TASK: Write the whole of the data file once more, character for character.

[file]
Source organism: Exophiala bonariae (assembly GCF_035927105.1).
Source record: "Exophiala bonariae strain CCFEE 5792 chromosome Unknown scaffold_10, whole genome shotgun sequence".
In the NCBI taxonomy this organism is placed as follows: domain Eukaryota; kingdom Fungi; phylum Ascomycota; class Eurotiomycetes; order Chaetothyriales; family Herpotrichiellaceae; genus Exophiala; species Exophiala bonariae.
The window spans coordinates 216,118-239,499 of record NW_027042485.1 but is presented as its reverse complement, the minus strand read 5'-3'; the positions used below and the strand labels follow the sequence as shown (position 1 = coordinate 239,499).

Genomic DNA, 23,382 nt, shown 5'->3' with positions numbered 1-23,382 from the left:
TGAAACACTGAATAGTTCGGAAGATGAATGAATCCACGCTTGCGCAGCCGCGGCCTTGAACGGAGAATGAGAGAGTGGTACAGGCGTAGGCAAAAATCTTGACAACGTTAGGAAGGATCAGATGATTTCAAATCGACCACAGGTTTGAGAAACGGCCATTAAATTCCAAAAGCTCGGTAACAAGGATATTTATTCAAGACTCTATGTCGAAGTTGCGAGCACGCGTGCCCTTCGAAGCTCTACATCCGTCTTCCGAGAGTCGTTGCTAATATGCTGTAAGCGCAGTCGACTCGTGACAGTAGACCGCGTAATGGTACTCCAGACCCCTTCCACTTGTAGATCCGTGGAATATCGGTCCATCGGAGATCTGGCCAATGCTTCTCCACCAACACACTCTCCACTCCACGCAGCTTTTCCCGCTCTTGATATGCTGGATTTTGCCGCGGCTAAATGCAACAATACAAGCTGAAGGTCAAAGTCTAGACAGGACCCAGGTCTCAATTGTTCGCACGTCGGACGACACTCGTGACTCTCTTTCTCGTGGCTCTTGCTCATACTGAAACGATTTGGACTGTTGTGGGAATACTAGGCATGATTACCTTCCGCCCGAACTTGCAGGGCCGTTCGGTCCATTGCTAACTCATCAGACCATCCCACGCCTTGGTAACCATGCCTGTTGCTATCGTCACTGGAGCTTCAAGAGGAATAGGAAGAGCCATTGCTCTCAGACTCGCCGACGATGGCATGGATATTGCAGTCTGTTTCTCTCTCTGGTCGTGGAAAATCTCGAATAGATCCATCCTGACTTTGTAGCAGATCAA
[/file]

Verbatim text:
Source organism: Exophiala bonariae (assembly GCF_035927105.1).
Source record: "Exophiala bonariae strain CCFEE 5792 chromosome Unknown scaffold_10, whole genome shotgun sequence".
In the NCBI taxonomy this organism is placed as follows: domain Eukaryota; kingdom Fungi; phylum Ascomycota; class Eurotiomycetes; order Chaetothyriales; family Herpotrichiellaceae; genus Exophiala; species Exophiala bonariae.
The window spans coordinates 216,118-239,499 of record NW_027042485.1 but is presented as its reverse complement, the minus strand read 5'-3'; the positions used below and the strand labels follow the sequence as shown (position 1 = coordinate 239,499).

Genomic DNA, 23,382 nt, shown 5'->3' with positions numbered 1-23,382 from the left:
TGAAACACTGAATAGTTCGGAAGATGAATGAATCCACGCTTGCGCAGCCGCGGCCTTGAACGGAGAATGAGAGAGTGGTACAGGCGTAGGCAAAAATCTTGACAACGTTAGGAAGGATCAGATGATTTCAAATCGACCACAGGTTTGAGAAACGGCCATTAAATTCCAAAAGCTCGGTAACAAGGATATTTATTCAAGACTCTATGTCGAAGTTGCGAGCACGCGTGCCCTTCGAAGCTCTACATCCGTCTTCCGAGAGTCGTTGCTAATATGCTGTAAGCGCAGTCGACTCGTGACAGTAGACCGCGTAATGGTACTCCAGACCCCTTCCACTTGTAGATCCGTGGAATATCGGTCCATCGGAGATCTGGCCAATGCTTCTCCACCAACACACTCTCCACTCCACGCAGCTTTTCCCGCTCTTGATATGCTGGATTTTGCCGCGGCTAAATGCAACAATACAAGCTGAAGGTCAAAGTCTAGACAGGACCCAGGTCTCAATTGTTCGCACGTCGGACGACACTCGTGACTCTCTTTCTCGTGGCTCTTGCTCATACTGAAACGATTTGGACTGTTGTGGGAATACTAGGCATGATTACCTTCCGCCCGAACTTGCAGGGCCGTTCGGTCCATTGCTAACTCATCAGACCATCCCACGCCTTGGTAACCATGCCTGTTGCTATCGTCACTGGAGCTTCAAGAGGAATAGGAAGAGCCATTGCTCTCAGACTCGCCGACGATGGCATGGATATTGCAGTCTGTTTCTCTCTCTGGTCGTGGAAAATCTCGAATAGATCCATCCTGACTTTGTAGCAGATCAA